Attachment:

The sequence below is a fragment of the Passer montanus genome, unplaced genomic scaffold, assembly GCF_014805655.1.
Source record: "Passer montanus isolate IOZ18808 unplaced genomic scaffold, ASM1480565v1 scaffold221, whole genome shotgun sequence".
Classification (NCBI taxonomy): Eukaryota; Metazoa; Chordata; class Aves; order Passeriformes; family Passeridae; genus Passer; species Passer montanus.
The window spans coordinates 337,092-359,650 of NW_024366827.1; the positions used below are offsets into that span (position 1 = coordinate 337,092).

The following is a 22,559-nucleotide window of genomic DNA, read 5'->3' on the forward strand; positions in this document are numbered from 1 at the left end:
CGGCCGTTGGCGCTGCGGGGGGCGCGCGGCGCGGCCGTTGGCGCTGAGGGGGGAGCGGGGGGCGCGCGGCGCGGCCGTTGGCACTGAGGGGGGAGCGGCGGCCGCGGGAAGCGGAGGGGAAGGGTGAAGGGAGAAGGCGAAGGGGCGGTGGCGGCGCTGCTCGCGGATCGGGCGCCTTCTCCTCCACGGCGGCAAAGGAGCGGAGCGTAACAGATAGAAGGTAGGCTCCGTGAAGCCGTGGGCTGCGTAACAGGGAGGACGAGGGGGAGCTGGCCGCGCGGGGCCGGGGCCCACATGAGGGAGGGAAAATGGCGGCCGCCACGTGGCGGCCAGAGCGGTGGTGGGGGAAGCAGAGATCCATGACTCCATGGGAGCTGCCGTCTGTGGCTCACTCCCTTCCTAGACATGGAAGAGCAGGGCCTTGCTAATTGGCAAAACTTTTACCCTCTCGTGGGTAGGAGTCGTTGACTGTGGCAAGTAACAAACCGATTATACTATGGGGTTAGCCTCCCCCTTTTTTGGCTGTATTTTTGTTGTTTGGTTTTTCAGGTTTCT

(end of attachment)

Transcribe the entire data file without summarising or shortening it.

The sequence below is a fragment of the Passer montanus genome, unplaced genomic scaffold, assembly GCF_014805655.1.
Source record: "Passer montanus isolate IOZ18808 unplaced genomic scaffold, ASM1480565v1 scaffold221, whole genome shotgun sequence".
Classification (NCBI taxonomy): Eukaryota; Metazoa; Chordata; class Aves; order Passeriformes; family Passeridae; genus Passer; species Passer montanus.
The window spans coordinates 337,092-359,650 of NW_024366827.1; the positions used below are offsets into that span (position 1 = coordinate 337,092).

The following is a 22,559-nucleotide window of genomic DNA, read 5'->3' on the forward strand; positions in this document are numbered from 1 at the left end:
CGGCCGTTGGCGCTGCGGGGGGCGCGCGGCGCGGCCGTTGGCGCTGAGGGGGGAGCGGGGGGCGCGCGGCGCGGCCGTTGGCACTGAGGGGGGAGCGGCGGCCGCGGGAAGCGGAGGGGAAGGGTGAAGGGAGAAGGCGAAGGGGCGGTGGCGGCGCTGCTCGCGGATCGGGCGCCTTCTCCTCCACGGCGGCAAAGGAGCGGAGCGTAACAGATAGAAGGTAGGCTCCGTGAAGCCGTGGGCTGCGTAACAGGGAGGACGAGGGGGAGCTGGCCGCGCGGGGCCGGGGCCCACATGAGGGAGGGAAAATGGCGGCCGCCACGTGGCGGCCAGAGCGGTGGTGGGGGAAGCAGAGATCCATGACTCCATGGGAGCTGCCGTCTGTGGCTCACTCCCTTCCTAGACATGGAAGAGCAGGGCCTTGCTAATTGGCAAAACTTTTACCCTCTCGTGGGTAGGAGTCGTTGACTGTGGCAAGTAACAAACCGATTATACTATGGGGTTAGCCTCCCCCTTTTTTGGCTGTATTTTTGTTGTTTGGTTTTTCAGGTTTCT